Definition of Covenant

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Question
What is a covenant?
Answer
A covenant is a common political arrangement in the world of the Bible, typically between a greater king and a lesser king, and so sometimes they're referred to as suzerain — the greater king — and vassal treaties. The divine-human covenants you see in the Bible mirror that because God uses that political convention in order to reveal himself in his relationship with his people. So, the biblical covenants between God and man are a greater king — that is, God — making an arrangement, a commitment, a relationship with a lesser — that is, the people of Israel. There are various definitions offered among Old Testament scholars of what a covenant is. One very popular definition is O. Palmer Robertson's "a bond in blood, sovereignly administered." You see the elements of that. You see a bond; that is, a relationship that is more than just casual; it is a committed relationship. And so, in a covenant, God commits himself to his people, but in return they are to be committed to him as well. It's a bond in blood because sometimes you see, in the Bible, covenants are sealed with a blood ceremony, but what Robertson means, more than that, is a "bond in blood" meaning it's a life and death bond. That is, the relationship is one that can provide life, but the breaking of that relationship can result in death. And it's "sovereignly administered" in that it's not like a contract where two equal parties come together and negotiate a relationship. It's not a relationship with two equals, but it's sovereignly administered in that God is the greater. He offers these covenant relationships, and God's people enter into that relationship with him as their sovereign. Another definition that you might hear is a "love-life bond," because we have to remember that love is what motivates God to make covenant with his people. It's not merely legal. And so, in various traditions you see emphasis on the legal side; in others, you see emphasis on the relational or the love side. But it's a both-and type of relationship, and that relationship has consequences for good or for ill. And so, covenants commonly have curses that go along with the prospect of breaking the covenant, but they also offer blessing for the parties keeping the covenant. And so, in the divine-human covenants of Scripture we see blessedness is the result of walking in the ways of God, keeping his commands, and as a result that relationship is a living relationship where God imparts his divine life to his people.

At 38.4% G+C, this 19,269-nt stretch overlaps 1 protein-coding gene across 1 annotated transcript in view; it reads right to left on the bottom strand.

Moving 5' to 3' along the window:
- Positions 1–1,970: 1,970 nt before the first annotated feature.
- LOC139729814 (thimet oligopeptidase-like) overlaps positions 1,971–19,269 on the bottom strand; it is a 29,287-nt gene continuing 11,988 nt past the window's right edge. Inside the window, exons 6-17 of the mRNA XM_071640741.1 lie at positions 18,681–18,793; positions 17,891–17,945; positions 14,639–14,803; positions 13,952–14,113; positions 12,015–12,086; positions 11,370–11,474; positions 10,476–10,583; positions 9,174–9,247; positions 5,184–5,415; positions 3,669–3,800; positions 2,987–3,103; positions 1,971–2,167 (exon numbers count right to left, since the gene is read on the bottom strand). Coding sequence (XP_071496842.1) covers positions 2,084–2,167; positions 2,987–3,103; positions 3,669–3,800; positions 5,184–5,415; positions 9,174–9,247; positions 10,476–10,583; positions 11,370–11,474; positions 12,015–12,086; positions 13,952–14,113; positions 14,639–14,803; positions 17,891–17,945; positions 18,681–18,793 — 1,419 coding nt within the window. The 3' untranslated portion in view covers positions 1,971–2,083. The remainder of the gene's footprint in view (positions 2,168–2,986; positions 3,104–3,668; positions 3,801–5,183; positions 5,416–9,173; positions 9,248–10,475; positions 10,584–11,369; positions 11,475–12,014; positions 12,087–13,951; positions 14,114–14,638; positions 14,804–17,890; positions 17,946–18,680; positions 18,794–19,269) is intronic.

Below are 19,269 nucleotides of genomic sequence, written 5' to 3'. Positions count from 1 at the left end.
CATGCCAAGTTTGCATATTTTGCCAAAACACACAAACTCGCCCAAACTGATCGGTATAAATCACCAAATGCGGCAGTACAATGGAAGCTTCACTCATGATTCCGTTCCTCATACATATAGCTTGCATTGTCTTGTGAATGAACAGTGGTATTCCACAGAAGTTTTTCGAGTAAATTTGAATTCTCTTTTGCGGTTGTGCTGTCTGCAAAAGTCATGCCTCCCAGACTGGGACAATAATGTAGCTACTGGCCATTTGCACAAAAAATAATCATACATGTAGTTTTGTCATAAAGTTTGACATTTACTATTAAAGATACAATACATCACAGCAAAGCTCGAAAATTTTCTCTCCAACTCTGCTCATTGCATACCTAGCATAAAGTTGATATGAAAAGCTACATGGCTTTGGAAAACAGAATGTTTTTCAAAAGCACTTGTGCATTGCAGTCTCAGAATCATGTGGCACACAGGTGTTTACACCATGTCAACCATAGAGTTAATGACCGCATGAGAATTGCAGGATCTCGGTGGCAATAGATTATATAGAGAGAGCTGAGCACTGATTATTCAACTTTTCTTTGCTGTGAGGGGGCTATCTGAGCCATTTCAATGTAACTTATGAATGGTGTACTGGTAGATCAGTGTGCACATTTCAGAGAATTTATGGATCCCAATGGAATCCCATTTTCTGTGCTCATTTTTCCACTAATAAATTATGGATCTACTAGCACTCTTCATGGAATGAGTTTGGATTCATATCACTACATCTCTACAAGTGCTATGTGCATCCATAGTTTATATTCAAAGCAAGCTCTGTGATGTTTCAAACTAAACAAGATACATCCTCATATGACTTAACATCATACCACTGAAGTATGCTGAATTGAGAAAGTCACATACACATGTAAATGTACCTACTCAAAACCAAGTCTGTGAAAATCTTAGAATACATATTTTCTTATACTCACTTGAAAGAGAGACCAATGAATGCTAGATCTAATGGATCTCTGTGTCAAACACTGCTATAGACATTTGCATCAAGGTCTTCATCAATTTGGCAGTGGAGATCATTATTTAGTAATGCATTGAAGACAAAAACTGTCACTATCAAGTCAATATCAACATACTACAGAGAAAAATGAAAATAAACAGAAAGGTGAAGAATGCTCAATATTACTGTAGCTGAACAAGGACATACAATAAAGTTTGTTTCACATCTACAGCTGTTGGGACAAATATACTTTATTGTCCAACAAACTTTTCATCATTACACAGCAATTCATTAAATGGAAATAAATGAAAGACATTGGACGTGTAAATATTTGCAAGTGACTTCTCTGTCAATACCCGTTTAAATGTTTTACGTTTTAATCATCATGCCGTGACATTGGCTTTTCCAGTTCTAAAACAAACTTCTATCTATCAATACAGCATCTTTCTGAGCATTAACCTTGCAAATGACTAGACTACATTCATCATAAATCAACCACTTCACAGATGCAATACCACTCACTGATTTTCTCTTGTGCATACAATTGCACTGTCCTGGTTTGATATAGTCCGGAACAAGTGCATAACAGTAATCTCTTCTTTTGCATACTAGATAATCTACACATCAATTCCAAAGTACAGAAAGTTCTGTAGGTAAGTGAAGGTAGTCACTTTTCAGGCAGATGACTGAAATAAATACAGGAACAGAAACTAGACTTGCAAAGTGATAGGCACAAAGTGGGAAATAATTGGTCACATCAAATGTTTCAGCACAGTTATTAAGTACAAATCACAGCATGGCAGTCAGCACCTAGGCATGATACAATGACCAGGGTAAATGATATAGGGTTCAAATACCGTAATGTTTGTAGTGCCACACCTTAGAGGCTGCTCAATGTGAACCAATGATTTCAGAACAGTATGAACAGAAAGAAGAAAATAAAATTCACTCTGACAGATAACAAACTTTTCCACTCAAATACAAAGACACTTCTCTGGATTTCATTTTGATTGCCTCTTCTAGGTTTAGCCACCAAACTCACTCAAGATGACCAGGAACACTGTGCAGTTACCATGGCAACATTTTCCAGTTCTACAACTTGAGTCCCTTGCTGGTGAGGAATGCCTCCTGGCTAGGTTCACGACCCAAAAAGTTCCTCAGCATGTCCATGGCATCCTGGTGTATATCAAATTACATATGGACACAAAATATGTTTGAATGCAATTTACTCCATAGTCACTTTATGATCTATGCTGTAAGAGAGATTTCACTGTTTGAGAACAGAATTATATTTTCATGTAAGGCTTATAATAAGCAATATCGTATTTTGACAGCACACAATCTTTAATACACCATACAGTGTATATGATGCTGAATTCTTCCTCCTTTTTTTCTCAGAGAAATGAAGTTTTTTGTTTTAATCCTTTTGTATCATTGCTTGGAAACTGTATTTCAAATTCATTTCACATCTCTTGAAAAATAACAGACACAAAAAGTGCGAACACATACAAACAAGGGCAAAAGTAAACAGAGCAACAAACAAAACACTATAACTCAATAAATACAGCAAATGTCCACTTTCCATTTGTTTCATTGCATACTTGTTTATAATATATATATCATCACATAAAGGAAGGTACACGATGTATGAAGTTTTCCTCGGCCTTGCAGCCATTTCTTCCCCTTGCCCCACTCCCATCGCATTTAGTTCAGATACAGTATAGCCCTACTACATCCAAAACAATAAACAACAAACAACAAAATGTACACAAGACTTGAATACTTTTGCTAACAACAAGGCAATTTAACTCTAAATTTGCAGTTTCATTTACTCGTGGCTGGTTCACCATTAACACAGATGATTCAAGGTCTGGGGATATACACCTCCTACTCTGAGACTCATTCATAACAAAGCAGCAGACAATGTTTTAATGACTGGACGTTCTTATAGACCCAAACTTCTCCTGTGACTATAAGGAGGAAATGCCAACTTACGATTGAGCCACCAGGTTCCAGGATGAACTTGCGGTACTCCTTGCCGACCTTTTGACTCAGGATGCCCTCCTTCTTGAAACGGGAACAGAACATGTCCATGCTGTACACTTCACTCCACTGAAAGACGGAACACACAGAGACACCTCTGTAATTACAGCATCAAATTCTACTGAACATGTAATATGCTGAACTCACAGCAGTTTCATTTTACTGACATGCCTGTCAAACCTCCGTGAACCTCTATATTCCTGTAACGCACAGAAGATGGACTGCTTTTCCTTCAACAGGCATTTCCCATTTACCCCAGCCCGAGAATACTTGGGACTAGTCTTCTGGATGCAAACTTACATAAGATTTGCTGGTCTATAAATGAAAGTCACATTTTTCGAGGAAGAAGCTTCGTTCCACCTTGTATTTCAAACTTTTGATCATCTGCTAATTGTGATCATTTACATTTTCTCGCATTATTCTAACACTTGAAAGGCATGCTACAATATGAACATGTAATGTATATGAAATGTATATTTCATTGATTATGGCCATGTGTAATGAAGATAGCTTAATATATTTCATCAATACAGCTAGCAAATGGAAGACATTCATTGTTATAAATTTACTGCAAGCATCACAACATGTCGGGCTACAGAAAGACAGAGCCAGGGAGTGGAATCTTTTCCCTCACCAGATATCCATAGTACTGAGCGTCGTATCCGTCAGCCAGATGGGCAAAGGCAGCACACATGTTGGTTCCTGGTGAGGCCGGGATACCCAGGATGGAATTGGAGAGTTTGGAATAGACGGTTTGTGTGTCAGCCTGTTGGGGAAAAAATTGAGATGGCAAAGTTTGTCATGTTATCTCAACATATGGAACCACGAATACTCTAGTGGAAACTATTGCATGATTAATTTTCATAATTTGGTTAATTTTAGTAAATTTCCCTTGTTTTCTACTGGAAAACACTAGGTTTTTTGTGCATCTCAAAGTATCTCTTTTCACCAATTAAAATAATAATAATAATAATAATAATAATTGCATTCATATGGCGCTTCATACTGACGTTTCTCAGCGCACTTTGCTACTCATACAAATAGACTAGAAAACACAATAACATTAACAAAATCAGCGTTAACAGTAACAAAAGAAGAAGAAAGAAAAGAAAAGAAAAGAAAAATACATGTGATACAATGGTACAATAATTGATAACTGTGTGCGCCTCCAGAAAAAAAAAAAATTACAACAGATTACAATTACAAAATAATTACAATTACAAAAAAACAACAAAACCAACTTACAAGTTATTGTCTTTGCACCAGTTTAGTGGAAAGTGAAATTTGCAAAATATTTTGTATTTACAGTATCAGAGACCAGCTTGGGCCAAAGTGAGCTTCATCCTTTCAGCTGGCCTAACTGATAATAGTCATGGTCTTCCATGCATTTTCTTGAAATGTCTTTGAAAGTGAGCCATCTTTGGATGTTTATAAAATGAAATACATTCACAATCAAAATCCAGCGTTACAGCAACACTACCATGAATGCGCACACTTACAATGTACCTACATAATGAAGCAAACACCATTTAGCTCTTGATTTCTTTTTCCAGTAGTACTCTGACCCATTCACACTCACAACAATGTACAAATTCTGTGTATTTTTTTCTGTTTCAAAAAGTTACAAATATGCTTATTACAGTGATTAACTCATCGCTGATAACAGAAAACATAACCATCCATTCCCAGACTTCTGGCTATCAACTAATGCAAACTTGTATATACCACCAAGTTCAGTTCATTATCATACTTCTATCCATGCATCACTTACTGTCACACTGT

Answer by Rev. Michael J. Glodo

Rev. Michael J. Glodo is Associate Professor of Biblical Studies at Reformed Theological Seminary in Orlando, FL.